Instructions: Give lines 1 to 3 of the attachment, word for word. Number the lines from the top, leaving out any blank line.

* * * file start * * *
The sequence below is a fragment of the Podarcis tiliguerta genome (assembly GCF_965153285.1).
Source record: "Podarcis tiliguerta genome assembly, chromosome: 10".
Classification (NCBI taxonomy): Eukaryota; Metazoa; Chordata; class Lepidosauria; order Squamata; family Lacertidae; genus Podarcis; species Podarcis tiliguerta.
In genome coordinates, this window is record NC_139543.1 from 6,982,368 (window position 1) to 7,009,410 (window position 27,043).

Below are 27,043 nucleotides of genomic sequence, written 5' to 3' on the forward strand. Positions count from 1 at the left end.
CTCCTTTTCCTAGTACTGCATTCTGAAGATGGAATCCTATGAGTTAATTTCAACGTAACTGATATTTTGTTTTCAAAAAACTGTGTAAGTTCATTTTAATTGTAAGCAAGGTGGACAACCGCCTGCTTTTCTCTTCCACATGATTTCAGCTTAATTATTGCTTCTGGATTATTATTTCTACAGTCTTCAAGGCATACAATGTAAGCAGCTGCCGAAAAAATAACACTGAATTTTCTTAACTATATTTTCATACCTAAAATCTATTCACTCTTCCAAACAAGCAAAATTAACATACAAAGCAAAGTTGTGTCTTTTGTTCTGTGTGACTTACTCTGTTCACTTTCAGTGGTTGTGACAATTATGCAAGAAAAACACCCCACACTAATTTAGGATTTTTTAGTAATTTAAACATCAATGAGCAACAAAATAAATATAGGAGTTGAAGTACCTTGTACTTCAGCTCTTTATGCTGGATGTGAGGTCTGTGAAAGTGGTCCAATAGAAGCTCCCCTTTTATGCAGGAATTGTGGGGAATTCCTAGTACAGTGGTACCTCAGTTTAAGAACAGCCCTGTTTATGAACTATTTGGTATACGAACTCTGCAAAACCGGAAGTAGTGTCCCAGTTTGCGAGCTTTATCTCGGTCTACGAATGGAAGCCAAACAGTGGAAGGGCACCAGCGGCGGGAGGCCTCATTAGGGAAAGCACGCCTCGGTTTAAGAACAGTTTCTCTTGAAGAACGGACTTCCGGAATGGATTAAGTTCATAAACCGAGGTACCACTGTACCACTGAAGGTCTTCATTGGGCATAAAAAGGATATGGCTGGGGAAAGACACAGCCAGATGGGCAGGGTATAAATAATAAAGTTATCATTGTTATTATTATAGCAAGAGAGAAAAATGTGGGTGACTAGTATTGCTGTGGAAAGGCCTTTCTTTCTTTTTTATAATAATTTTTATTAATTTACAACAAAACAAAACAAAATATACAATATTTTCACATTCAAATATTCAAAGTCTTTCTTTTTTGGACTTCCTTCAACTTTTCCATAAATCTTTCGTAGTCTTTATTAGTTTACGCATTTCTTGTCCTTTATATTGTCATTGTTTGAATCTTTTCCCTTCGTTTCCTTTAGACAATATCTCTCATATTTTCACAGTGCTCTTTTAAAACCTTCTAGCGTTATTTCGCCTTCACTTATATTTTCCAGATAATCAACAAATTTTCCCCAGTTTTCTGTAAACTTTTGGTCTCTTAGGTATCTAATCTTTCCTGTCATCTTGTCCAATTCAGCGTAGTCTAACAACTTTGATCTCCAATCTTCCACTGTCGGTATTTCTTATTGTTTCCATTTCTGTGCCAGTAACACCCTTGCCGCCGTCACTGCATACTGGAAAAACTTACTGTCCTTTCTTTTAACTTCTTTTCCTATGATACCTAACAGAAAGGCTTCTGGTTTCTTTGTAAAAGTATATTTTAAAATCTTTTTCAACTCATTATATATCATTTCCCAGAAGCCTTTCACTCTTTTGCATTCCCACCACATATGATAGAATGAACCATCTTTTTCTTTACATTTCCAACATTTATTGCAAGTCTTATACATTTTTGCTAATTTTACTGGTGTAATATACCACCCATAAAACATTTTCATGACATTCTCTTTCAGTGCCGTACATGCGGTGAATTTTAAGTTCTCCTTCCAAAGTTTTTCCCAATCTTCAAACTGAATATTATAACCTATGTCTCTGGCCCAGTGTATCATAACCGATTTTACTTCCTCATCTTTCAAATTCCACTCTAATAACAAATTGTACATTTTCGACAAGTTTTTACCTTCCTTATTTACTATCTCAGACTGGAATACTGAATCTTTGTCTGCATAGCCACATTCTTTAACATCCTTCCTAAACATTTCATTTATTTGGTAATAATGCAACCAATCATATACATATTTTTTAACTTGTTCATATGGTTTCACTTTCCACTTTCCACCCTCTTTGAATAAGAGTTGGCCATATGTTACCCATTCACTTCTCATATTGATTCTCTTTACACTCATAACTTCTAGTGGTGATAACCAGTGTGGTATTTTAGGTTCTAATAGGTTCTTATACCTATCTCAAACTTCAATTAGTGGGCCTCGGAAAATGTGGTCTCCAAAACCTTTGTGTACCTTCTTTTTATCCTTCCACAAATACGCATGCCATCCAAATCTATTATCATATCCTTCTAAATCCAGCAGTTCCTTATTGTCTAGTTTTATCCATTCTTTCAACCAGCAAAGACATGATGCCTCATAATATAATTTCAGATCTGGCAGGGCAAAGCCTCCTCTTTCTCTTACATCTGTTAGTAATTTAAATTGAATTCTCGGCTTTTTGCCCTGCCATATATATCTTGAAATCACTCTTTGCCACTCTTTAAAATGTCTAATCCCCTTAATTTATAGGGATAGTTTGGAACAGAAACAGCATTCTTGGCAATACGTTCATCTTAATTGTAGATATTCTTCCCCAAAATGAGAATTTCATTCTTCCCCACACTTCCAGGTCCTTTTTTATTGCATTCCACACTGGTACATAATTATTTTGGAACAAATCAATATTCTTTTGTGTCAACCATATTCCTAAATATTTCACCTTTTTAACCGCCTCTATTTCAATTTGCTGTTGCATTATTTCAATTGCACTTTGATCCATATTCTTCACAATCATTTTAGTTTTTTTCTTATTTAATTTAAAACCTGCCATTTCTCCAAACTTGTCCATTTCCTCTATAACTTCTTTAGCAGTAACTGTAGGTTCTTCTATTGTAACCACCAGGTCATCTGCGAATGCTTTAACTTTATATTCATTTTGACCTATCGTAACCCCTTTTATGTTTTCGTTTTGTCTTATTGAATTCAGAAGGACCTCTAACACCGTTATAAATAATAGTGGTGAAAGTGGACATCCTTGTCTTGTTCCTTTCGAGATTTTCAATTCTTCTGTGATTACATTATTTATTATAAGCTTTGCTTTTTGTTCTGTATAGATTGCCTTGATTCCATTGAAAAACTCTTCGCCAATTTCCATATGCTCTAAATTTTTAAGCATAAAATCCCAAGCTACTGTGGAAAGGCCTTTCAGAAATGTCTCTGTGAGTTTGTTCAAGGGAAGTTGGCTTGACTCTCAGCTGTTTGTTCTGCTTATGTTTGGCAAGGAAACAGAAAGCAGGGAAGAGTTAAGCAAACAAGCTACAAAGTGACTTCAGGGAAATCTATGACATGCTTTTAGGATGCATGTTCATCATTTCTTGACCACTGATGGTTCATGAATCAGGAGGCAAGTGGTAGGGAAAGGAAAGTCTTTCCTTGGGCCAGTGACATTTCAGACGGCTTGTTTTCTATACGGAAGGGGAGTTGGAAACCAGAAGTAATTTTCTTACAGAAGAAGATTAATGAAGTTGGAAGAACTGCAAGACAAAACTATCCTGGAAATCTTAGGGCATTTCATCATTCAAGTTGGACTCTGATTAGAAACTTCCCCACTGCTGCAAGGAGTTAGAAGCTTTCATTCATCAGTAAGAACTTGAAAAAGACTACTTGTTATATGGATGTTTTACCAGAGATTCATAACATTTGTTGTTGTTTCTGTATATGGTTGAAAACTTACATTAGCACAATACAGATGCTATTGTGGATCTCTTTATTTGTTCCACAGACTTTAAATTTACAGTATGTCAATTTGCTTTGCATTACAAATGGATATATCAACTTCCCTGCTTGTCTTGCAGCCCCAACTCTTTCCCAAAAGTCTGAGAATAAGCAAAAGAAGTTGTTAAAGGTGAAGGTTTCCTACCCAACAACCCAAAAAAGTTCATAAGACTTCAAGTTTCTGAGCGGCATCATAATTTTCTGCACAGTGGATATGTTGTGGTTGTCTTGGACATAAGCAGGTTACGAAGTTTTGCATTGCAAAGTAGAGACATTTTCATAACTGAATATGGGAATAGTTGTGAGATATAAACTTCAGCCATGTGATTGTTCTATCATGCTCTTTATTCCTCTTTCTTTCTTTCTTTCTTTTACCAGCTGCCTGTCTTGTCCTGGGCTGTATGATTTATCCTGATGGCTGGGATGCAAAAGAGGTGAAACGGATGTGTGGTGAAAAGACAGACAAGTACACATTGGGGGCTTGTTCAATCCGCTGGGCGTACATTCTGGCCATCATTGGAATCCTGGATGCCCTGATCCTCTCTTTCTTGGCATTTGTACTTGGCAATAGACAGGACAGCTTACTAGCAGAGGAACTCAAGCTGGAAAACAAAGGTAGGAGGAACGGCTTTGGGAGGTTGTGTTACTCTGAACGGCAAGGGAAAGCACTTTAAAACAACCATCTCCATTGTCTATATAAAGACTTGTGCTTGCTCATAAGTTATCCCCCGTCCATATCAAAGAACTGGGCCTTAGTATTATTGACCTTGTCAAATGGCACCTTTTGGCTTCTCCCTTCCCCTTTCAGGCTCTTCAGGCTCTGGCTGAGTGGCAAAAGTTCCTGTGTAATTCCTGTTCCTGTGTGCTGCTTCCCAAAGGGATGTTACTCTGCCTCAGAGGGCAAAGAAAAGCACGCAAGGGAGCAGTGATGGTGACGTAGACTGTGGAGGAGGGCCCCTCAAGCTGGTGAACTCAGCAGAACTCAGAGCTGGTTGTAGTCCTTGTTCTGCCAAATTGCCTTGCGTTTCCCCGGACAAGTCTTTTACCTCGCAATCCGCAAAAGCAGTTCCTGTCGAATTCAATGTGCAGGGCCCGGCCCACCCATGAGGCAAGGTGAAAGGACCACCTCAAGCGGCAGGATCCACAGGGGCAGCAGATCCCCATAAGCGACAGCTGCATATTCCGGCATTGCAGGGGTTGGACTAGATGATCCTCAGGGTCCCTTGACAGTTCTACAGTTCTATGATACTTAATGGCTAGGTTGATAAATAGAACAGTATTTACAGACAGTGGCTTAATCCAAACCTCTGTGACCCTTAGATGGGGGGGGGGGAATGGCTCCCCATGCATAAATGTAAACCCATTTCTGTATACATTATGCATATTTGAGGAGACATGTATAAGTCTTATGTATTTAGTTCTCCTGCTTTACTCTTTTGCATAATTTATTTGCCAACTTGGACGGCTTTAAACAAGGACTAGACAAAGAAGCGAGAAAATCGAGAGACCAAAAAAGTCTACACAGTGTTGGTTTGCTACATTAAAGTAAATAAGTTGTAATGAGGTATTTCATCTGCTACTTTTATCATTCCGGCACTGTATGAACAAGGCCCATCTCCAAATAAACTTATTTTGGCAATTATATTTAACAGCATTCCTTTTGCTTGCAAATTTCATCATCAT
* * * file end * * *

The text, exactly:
The sequence below is a fragment of the Podarcis tiliguerta genome (assembly GCF_965153285.1).
Source record: "Podarcis tiliguerta genome assembly, chromosome: 10".
Classification (NCBI taxonomy): Eukaryota; Metazoa; Chordata; class Lepidosauria; order Squamata; family Lacertidae; genus Podarcis; species Podarcis tiliguerta.